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HIV baby cure: One year on

HIV1With over 30 million sufferers worldwide, HIV remains the world’s leading infectious killer. The human immunodeficiency virus attacks the immune system, leaving it unable to fight infections, resulting in AIDS. Improving HIV care is one of the top 10 global health priorities. Therefore, when research published last year suggested a baby had been “cured” of HIV; tabloids quickly began to speculate, with some implying the elusive cure may be closer than we imagined. One year on, with similar cases set to be presented at AIDS 2014, the leading international conference on AIDS, what is the significance of this major breakthrough in terms of tackling the large-scale HIV pandemic?

“Absence of Detectable HIV-1 Viremia after Treatment Cessation in an Infant”

HIV2In 2010, a baby was born prematurely to a mother whose HIV was only discovered during delivery.   With no prenatal care, and therefore a high risk of exposure to the virus, the gutsy call was made to begin aggressive treatment with a combination of three antiretroviral drugs at just 30 hours old.  Infection was confirmed soon after and the child remained receiving therapy.

Surprisingly, within days the level of HIV had rapidly diminished and within a month was non-detectable. However, the successful therapy was unexpectedly ceased after 18 months as the mother stopped taking the child to scheduled appointments. When the child was finally examined again, at 23 months, she remained free from infection despite not being on HIV medication. At the time of the paper the child continued to be in remission, gaining the title “the baby cured of HIV”.

Impact on cases involving babies born with HIV

HIV3The doctors quickly emphasised the therapy proposed was a “functional cure”. With the child recently beginning to shown early signs of infection, it appears the treatment silenced the virus for a substantial period of time rather than eliminating it. In reality, cases involving mother-to-baby transmission are rare. Standard HIV pre-natal treatment can lower the risk to 2%.  Therefore in areas where there are a significantly higher number of cases, such as Sub-Saharan Africa, the main factor is the sub-standard levels of health care rather than the need for new treatment.

Is a new, miraculous treatment now available?

HIV4The therapy itself wasn’t novel as it used readily available antiretroviral drugs; the “novel” aspect of the therapy was the early approach. This is already known to be advantageous as early aggressive treatment is thought to prevent viral reservoirs forming. HIV reservoirs are what hide the virus, making it resistant to the both the immune system and medication, and form within hours of infection.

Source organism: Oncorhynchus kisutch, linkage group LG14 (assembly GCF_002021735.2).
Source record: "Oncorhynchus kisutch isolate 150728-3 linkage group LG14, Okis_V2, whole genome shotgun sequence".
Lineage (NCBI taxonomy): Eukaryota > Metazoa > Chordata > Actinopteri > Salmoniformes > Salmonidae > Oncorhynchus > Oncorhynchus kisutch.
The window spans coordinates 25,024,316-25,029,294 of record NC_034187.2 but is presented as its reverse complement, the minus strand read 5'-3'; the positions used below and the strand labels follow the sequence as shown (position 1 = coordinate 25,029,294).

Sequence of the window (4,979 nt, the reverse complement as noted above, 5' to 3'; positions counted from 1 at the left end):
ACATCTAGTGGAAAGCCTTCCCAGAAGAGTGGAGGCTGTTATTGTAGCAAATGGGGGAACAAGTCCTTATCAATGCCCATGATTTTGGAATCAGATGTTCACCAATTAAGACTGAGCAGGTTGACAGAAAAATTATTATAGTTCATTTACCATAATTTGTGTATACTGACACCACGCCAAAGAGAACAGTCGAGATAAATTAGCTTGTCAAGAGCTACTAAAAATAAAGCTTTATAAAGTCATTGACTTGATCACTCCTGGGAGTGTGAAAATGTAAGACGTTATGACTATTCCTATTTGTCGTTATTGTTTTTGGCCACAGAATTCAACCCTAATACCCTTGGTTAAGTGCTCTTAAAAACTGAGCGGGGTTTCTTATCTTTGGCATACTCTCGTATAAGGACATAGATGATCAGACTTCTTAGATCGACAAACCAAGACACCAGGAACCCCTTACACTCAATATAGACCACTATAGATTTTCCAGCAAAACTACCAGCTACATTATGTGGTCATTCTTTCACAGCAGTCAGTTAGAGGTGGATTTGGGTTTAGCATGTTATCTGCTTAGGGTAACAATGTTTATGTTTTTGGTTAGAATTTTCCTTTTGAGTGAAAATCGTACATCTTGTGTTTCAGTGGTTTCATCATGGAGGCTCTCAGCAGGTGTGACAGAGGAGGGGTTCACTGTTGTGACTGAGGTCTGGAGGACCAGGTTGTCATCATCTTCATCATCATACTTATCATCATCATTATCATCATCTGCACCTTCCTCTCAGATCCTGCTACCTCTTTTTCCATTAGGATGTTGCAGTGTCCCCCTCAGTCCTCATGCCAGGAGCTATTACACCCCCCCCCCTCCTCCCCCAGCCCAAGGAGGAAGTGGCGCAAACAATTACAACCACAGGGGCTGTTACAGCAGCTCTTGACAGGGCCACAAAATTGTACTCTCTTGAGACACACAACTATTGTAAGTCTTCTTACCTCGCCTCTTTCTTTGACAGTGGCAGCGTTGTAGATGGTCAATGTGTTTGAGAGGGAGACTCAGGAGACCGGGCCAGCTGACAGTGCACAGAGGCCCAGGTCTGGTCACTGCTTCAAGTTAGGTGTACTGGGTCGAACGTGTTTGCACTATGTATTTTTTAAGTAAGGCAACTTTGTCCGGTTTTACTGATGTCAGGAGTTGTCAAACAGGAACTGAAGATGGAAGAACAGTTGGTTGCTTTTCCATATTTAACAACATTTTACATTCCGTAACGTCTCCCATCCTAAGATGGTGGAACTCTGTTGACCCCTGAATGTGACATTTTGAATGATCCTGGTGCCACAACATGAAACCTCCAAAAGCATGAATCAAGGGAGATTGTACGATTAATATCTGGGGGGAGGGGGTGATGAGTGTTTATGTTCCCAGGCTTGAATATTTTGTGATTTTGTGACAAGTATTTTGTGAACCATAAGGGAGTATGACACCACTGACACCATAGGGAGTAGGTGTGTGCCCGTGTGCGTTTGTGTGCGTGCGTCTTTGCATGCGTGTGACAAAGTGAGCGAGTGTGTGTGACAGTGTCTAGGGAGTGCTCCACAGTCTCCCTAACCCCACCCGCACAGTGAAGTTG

Can adults now be cured of HIV?

There has been speculation that the immune response of a newborn is more suited to cope with HIV than an adults. Not only are babies immune systems immature, resulting in a milder reaction to the virus, but they lack the memory “defender” cells that are the target of the dangerous viral reservoirs. However, last year several adults were reported to have undergone a similar “functional cure”. Having undergone early antiretroviral treatment, 14 out of 70 patients remained virus free for at least 3 years, following cessation of therapy. This suggests that 5%-15% of HIV patients could eradicate the virus through early treatment.

Early treatment plans would not benefit current sufferers but could help tackle new cases. While treating the virus as soon as possible seems like an obvious idea, it appears it would be difficult to implement. Not only do 1 in 5 sufferers remain unaware they are infected, but the stigma associated with HIV means many people are reluctant to get tested. Therefore, before getting excited over the potential of early treatment regimes, the bigger challenge of identifying the infection promptly needs to be addressed.

The “functional cure” has provided hope and opened new areas for scientists to explore. Importantly, it strengthened the idea that early treatment is vital. However bigger social and development issues, involving improving health care in poorer societies and ensuring early identification, need to be addressed before the findings can be translated into the “HIV cure” that has been widely speculated.

Post by: Claire Wilson

References

Persaud, D., et al., Absence of Detectable HIV-1 Viremia after Treatment Cessation in an Infant. New England Journal of Medicine, 2013. 369(19): p. 1828-1835.

Saez-Cirion, A., et al., Post-Treatment HIV-1 Controllers with a Long-Term Virological Remission after the Interruption of Early Initiated Antiretroviral Therapy ANRS VISCONTI Study. Plos Pathogens, 2013. 9(3).

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